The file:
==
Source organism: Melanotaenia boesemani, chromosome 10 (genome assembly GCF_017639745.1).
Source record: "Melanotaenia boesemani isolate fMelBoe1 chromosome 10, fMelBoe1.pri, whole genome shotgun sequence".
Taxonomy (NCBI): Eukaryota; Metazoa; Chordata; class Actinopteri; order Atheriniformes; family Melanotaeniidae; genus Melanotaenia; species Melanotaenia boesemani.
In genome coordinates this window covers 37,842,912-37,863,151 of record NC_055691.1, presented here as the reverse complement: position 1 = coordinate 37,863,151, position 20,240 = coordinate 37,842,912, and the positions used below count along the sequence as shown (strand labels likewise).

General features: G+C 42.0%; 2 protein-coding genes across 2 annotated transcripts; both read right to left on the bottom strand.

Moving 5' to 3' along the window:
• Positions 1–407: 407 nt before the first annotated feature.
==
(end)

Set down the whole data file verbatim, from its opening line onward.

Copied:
Source organism: Melanotaenia boesemani, chromosome 10 (genome assembly GCF_017639745.1).
Source record: "Melanotaenia boesemani isolate fMelBoe1 chromosome 10, fMelBoe1.pri, whole genome shotgun sequence".
Taxonomy (NCBI): Eukaryota; Metazoa; Chordata; class Actinopteri; order Atheriniformes; family Melanotaeniidae; genus Melanotaenia; species Melanotaenia boesemani.
In genome coordinates this window covers 37,842,912-37,863,151 of record NC_055691.1, presented here as the reverse complement: position 1 = coordinate 37,863,151, position 20,240 = coordinate 37,842,912, and the positions used below count along the sequence as shown (strand labels likewise).

General features: G+C 42.0%; 2 protein-coding genes across 2 annotated transcripts; both read right to left on the bottom strand.

Moving 5' to 3' along the window:
• Positions 1–407: 407 nt before the first annotated feature.